As little as a stage ago, a 2-2-2 role lock in the Overwatch League seemed like an obvious boon for the Houston Outlaws. They’ve struggled with the 3-3 meta from the start, and anything that would free them from it sounded like a blessing. But Stage 3 has seen the Outlaws turn over a new leaf, upsetting the San Francisco Shock and securing a place in the stage playoffs. It took a while, but they’ve finally found their groove.
Unfortunately, that groove will be just as upset by the impending role lock as other teams’ 3-3 prowess, and there’s no promise that what comes after will be as effective. The idea of the role lock brings up visions of the early 2018 season and an 18-map win streak. But Houston also ran a traditional 2-2-2 comp during the end of last season — a long slog of mediocrity where they weren’t good enough to win, but weren’t quite bad enough to give up on, either.
What comes in Stage 4 could be awesome, or it could be disappointing. Either way, it won’t be the same resurgence that’s been seen in Stage 3. Will that be a good thing or not? The devil, as always, is in the details.
What They Have Now
The Outlaws’ secret recipe seems to rest in the current starting lineup, which isn’t even a 2-2-2 balance of player roles, much less hero choices. Austin “Muma” Wilmot has been solo tanking the entire stage, with LiNkzr, Jake “Jake” Lyon and Dante “Danteh” Cruz forming the DPS core. Daniel “Boink” Pence and Shane “Rawkus” Flaherty make up the support line.
Most frequently, they’ve played a “Sombra GOATS” composition that swaps out D.Va for Danteh on his signature Sombra. It’s a powerful combination that allows for faster picks on HP-heavy defensive heroes. His masterful EMPs combined with Muma’s Earthshatters gave his former teammates on the Shock fits earlier this stage.
Along with this, Houston has made great strides with a “3-2-1” composition — three DPS, two supports, and one tank. This makeup frequently sees Jake and Boink on a devastating Pharah/Mercy combo, with Danteh again disabling enemies on Sombra. Muma wreaks havoc on Wrecking Ball, LiNkzr fills on whatever other DPS makes sense at the time (often Doomfist, Widowmaker or Tracer) and the KBs rack up at an alarming rate.
These two comps have been massive successes for the Outlaws this stage. There’s just one problem: neither of them is viable in a role-locked Stage 4.
What Will Change
The linchpin of both of these compositions — and of most of Houston’s success this stage — has been Danteh’s Sombra, and for good reason. He’s one of the best in the League at playing the most powerful hero in the game. But he’s far from carrying the team alone. Jake’s reputation as a motormouth is good for more than just Watchpoint bits; his teammates frequently laud his gamesense and playcalling. And LiNkzr wasn’t dubbed “Finland’s gift to esports” for nothing.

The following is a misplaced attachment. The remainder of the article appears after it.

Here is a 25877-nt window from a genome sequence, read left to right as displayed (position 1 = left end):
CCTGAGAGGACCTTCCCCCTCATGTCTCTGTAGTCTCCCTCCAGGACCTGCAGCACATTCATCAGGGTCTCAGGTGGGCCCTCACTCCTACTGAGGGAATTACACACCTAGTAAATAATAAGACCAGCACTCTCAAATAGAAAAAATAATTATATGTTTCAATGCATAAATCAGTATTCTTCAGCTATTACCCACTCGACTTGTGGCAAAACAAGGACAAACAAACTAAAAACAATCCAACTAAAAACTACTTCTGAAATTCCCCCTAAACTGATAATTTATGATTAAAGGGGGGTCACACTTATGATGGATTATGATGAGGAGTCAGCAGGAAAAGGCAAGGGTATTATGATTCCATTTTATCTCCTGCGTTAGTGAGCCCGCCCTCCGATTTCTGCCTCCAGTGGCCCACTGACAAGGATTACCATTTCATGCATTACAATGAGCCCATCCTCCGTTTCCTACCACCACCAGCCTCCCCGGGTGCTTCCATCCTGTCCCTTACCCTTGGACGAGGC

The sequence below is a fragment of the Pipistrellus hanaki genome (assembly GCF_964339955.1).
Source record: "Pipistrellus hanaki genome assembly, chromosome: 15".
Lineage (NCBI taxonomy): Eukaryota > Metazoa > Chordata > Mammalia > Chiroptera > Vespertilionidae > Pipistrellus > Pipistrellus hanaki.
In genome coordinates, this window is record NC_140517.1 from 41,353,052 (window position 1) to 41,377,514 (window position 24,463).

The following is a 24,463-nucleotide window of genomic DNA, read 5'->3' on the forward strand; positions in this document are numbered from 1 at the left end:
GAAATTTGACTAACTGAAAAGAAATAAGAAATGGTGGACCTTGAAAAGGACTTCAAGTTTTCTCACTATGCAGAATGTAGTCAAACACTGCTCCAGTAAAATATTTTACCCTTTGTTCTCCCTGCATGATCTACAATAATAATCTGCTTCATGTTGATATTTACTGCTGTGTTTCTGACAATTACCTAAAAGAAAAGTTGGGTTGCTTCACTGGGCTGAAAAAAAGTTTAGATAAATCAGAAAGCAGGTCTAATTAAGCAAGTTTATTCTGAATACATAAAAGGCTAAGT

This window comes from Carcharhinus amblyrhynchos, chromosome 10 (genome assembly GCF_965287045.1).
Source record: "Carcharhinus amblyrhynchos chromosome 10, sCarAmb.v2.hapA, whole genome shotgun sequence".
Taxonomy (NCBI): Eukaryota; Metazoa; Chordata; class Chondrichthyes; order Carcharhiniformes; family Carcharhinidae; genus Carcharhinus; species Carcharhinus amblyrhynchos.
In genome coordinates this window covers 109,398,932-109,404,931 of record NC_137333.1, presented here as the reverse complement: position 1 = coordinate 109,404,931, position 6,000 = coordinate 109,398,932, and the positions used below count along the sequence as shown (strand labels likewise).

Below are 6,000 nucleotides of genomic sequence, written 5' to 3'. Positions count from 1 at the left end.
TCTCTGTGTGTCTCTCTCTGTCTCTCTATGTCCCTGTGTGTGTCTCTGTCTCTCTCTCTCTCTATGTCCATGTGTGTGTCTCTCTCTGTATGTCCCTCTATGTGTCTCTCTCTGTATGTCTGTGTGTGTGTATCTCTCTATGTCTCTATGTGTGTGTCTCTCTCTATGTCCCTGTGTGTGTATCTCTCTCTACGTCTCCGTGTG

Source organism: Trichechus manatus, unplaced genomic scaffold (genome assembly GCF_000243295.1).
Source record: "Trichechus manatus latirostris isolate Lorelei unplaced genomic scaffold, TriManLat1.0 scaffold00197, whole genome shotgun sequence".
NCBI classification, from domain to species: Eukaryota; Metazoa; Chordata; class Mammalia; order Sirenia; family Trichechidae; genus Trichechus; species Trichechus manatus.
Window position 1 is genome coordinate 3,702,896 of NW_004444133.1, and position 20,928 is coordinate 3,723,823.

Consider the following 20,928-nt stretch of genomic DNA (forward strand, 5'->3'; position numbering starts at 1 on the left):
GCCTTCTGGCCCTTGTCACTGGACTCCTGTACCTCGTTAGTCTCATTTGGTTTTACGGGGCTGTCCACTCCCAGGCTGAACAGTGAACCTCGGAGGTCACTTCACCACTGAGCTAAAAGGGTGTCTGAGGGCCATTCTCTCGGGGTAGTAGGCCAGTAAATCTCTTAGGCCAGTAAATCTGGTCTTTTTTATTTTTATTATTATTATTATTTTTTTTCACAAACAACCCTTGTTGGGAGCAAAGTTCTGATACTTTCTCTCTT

But the role lock means only two of them will play at a time. Which two? Well, that depends on what onw is willing to give up. Jake’s shotcalling? Danteh’s mastery of Sombra? LiNkzr’s absurd hitscan prowess?
Several Outlaws have said that having a set starting lineup was an important part of their Stage 3 success. Would one of the team’s two hitscan players be benched for the stage, or would they sacrifice that stability for adaptability? In either case, would it be worth it? And what if the new meta calls for heroes outside Jake’s repertoire? Will team cohesion suffer if he’s swapped out?
The other variable in the puzzle is the second tank position. Granted, there are less moving parts involved — either Matt “coolmatt” Iorio or Alexandre “Spree” Vanhomwegen will cycle back into the starting six. At surface level, Spree feels like the obvious choice. While he and coolmatt are both highly specialized as Zarya and D.Va respectively, Spree has spent far more time flexing between the two. He was cranking out massive damage on Zarya before it was cool, leading the league in damage in 2018. Not damage on Zarya — damage, period.
That’s not to say coolmatt isn’t a viable choice as well — that will depend on what compositions the team decides to run. If D.Va is strong enough in the new meta, his longstanding synergy with Muma could be valuable. They’ve been tanking together since mid-2017, which makes them an old married couple in esports years. But Muma has plenty of experience with Spree as well, and coolmatt is persistently plagued by rumors of retirement (based solely on a sparse social media presence and being old enough to rent a car).
What Might Not Change
All of this, of course, could be secondary compared to the biggest change between Stages 2 and 3. Houston has a well-earned reputation as a “momentum-based” team — which is a polite way of saying they get in their own heads. Big victories and clutch plays tend to beget more of the same, as do unexpected losses. Some fans panicked after their unexpected loss to the Florida Mayhem this stage, wondering if it would lead to collapse.
But the collapse didn’t come. Nor did it come in Week 2, when they took one map from San Francisco and then dropped two. Or in Week 4, when Andreas “Logix” Berghmans made his OWL comeback by kicking them up one side of Oasis and down the other. Clips of their comms in Stage 3 are more focused, with audible calls of “calm down, it’s not over”. Whether it was the long mid-season break, increased financial support after their struggling parent company was bought out, or a bit of both, the Outlaws seem to be less tiltable than ever.
That’s the X factor that may see Houston through the new meta change. Yes, they have the talent necessary to be successful in a 2-2-2 meta, but they’ve had the talent before as well, and still not come up with wins. What sees them through this latest changes may not be raw skill, but their newfound stability. If that much carries over from Stage 3, then the Outlaws’ comeback may just be beginning.